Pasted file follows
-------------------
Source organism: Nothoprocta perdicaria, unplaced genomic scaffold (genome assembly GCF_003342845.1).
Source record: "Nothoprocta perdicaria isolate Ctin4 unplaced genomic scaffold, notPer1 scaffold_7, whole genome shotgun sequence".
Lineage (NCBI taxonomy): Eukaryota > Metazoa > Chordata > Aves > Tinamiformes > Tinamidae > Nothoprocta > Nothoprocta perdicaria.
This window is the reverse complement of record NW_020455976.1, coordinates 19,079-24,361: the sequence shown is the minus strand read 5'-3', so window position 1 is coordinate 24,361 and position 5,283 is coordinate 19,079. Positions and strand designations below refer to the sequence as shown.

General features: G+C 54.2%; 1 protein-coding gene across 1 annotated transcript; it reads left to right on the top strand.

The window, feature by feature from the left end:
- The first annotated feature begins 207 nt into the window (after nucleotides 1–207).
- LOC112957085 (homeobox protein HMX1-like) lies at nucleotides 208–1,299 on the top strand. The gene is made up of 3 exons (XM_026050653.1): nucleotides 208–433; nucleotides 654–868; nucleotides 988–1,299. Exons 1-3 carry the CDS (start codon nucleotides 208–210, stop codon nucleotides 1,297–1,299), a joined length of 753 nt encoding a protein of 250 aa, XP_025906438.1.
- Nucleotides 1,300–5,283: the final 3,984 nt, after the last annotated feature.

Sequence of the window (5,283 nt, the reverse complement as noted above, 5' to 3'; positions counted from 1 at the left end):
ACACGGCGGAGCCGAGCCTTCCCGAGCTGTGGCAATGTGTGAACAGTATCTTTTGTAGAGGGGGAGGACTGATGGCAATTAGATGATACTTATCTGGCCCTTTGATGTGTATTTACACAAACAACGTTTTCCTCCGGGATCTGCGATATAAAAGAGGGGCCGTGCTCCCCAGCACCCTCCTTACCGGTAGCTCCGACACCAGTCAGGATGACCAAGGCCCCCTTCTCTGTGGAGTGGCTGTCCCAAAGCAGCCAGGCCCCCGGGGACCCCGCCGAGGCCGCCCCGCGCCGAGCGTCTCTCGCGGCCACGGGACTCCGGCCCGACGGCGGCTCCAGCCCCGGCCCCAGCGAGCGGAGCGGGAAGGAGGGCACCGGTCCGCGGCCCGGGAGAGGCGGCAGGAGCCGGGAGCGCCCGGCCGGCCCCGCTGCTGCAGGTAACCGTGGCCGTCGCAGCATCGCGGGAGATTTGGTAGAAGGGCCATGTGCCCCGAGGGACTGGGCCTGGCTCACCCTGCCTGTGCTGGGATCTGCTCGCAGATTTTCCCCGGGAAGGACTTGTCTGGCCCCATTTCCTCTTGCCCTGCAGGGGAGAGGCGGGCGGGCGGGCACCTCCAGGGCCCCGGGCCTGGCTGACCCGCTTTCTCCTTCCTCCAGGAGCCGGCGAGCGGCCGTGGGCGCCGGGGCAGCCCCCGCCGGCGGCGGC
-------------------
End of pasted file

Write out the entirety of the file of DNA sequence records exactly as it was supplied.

Source organism: Nothoprocta perdicaria, unplaced genomic scaffold (genome assembly GCF_003342845.1).
Source record: "Nothoprocta perdicaria isolate Ctin4 unplaced genomic scaffold, notPer1 scaffold_7, whole genome shotgun sequence".
Lineage (NCBI taxonomy): Eukaryota > Metazoa > Chordata > Aves > Tinamiformes > Tinamidae > Nothoprocta > Nothoprocta perdicaria.
This window is the reverse complement of record NW_020455976.1, coordinates 19,079-24,361: the sequence shown is the minus strand read 5'-3', so window position 1 is coordinate 24,361 and position 5,283 is coordinate 19,079. Positions and strand designations below refer to the sequence as shown.

General features: G+C 54.2%; 1 protein-coding gene across 1 annotated transcript; it reads left to right on the top strand.

The window, feature by feature from the left end:
- The first annotated feature begins 207 nt into the window (after nucleotides 1–207).
- LOC112957085 (homeobox protein HMX1-like) lies at nucleotides 208–1,299 on the top strand. The gene is made up of 3 exons (XM_026050653.1): nucleotides 208–433; nucleotides 654–868; nucleotides 988–1,299. Exons 1-3 carry the CDS (start codon nucleotides 208–210, stop codon nucleotides 1,297–1,299), a joined length of 753 nt encoding a protein of 250 aa, XP_025906438.1.
- Nucleotides 1,300–5,283: the final 3,984 nt, after the last annotated feature.

Sequence of the window (5,283 nt, the reverse complement as noted above, 5' to 3'; positions counted from 1 at the left end):
ACACGGCGGAGCCGAGCCTTCCCGAGCTGTGGCAATGTGTGAACAGTATCTTTTGTAGAGGGGGAGGACTGATGGCAATTAGATGATACTTATCTGGCCCTTTGATGTGTATTTACACAAACAACGTTTTCCTCCGGGATCTGCGATATAAAAGAGGGGCCGTGCTCCCCAGCACCCTCCTTACCGGTAGCTCCGACACCAGTCAGGATGACCAAGGCCCCCTTCTCTGTGGAGTGGCTGTCCCAAAGCAGCCAGGCCCCCGGGGACCCCGCCGAGGCCGCCCCGCGCCGAGCGTCTCTCGCGGCCACGGGACTCCGGCCCGACGGCGGCTCCAGCCCCGGCCCCAGCGAGCGGAGCGGGAAGGAGGGCACCGGTCCGCGGCCCGGGAGAGGCGGCAGGAGCCGGGAGCGCCCGGCCGGCCCCGCTGCTGCAGGTAACCGTGGCCGTCGCAGCATCGCGGGAGATTTGGTAGAAGGGCCATGTGCCCCGAGGGACTGGGCCTGGCTCACCCTGCCTGTGCTGGGATCTGCTCGCAGATTTTCCCCGGGAAGGACTTGTCTGGCCCCATTTCCTCTTGCCCTGCAGGGGAGAGGCGGGCGGGCGGGCACCTCCAGGGCCCCGGGCCTGGCTGACCCGCTTTCTCCTTCCTCCAGGAGCCGGCGAGCGGCCGTGGGCGCCGGGGCAGCCCCCGCCGGCGGCGGC